Anyway, I was playing around with the VPC image developers (and the person having trouble) use and noticed that ** was not listed in the Eclipse proxy exclusion list. It is my belief, if ** is not added, you'll also get the strange "Waiting for version updates to finish..." behavior, and possibly other network related issues. In addition, Teamprise has a good article titled TKB00021 Diagnosing Common Connection Problems that also provides help with connection issues.

To properly set your proxy settings in Eclipse, you can go to Window > Preferences > General > Network Connections and add ** to your "No Proxy for:" host list. There is also a short cut in Teamprise if you hit a wall during the initial Import.

Wednesday, July 23, 2008

Why some files don't get pushed to TFS drop location.

Yesterday I got a question about why *.dat files were not being added to the ./Binaries folder during a Team Build, and thus not pushed to the TFS drop location. The *.dat files are used by a third party software we use to track browser requests.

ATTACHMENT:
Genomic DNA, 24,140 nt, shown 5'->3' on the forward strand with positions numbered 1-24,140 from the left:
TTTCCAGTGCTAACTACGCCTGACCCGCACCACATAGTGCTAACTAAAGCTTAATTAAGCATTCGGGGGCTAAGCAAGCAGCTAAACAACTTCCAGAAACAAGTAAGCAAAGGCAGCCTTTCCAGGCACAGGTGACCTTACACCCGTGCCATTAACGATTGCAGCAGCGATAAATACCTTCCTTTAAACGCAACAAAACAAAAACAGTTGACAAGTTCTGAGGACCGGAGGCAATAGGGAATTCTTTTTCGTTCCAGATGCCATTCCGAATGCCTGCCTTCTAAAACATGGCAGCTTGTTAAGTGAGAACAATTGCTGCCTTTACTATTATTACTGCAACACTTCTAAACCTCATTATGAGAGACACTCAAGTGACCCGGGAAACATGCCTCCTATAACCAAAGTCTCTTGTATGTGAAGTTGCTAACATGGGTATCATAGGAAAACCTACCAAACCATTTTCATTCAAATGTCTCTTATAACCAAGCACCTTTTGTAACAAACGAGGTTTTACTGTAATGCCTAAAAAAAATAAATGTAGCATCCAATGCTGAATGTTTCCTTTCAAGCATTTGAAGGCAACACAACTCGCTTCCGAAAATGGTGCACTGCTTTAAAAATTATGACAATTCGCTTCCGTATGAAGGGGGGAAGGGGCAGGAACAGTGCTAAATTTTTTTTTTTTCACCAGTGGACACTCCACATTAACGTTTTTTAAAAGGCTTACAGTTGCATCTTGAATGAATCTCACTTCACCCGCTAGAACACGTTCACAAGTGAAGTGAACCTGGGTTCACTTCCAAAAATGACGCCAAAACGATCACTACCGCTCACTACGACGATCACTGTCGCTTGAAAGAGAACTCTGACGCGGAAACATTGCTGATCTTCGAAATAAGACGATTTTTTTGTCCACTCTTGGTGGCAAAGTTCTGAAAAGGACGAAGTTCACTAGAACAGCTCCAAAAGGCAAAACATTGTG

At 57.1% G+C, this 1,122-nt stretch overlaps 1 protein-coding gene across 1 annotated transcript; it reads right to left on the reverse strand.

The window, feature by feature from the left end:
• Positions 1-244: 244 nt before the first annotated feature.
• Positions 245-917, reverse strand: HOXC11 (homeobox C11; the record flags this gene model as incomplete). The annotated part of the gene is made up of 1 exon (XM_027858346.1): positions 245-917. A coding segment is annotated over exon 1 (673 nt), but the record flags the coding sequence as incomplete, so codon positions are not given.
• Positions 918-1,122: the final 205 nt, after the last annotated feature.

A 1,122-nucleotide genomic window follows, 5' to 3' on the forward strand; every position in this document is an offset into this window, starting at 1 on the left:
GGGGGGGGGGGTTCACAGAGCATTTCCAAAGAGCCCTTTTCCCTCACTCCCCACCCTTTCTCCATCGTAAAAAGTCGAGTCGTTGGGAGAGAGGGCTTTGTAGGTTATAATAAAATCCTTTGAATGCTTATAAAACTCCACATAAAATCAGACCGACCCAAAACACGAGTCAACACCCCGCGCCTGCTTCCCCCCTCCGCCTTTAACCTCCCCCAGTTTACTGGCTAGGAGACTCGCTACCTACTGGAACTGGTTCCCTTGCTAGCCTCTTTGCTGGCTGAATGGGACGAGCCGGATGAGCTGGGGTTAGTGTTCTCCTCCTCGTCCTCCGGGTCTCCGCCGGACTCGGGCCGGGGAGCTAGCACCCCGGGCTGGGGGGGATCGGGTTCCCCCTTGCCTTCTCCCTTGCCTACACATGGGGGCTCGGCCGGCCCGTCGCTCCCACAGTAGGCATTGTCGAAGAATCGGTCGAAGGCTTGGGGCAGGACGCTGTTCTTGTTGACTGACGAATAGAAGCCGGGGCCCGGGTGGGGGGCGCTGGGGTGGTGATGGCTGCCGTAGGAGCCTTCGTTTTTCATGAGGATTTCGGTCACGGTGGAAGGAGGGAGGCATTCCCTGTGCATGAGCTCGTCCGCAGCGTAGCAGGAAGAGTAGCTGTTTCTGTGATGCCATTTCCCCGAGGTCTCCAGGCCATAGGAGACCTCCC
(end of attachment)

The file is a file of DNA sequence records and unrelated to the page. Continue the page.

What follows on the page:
After digging around a bit, we found that the *.dat files were added to the .NET 3.5 C# web project with the element <None. Other files part of this third party were added as <Content.

<Content Include="Views\Browse\ItemControl.ascx" />
<None Include="bin\bhawk_sp.dat" />

A very intellectual developer in our group (not me) found out that the *.dat files were added with "Build Action" defaulted to None. To change this, I believe he Right Clicked on the file > Properties > and changed the Build Action to Content.

Now the *.dat files get copied over to the ./Binaries directory and pushed to the Drop Location.

Friday, July 11, 2008

Analysis Services hung on Data Tier

While looking at our TFS 2008 Data Tier today I noticed that the msmdsrv.exe resource (i.e. Analysis Services) was using 99% of the Data Tier CPU. I knew that when the OLAP processing happened, the Data Tier process would spike. But this spike was consistent. Something was wrong.

When running the GetWarehouseStatus web service (i.e. http://localhost:8080/Warehouse/v1.0/warehousecontroller.asmx?op=GetWarehouseStatus) we got "ProcessingOlap". Typically this takes a minute or two for us. Oddlly, we were getting this status for over an hour (though I'm sure it was happening for a while longer than that).

We figured the process was hung and wanted to restart it. We have about 150 users on the system so we didn’t want to recycle IIS as it would drop users. So instead of recycling IIS on the App Tier, we shut down the Analysis Service on the Data Tier. This brought the Data Tier CPU usage back to normal.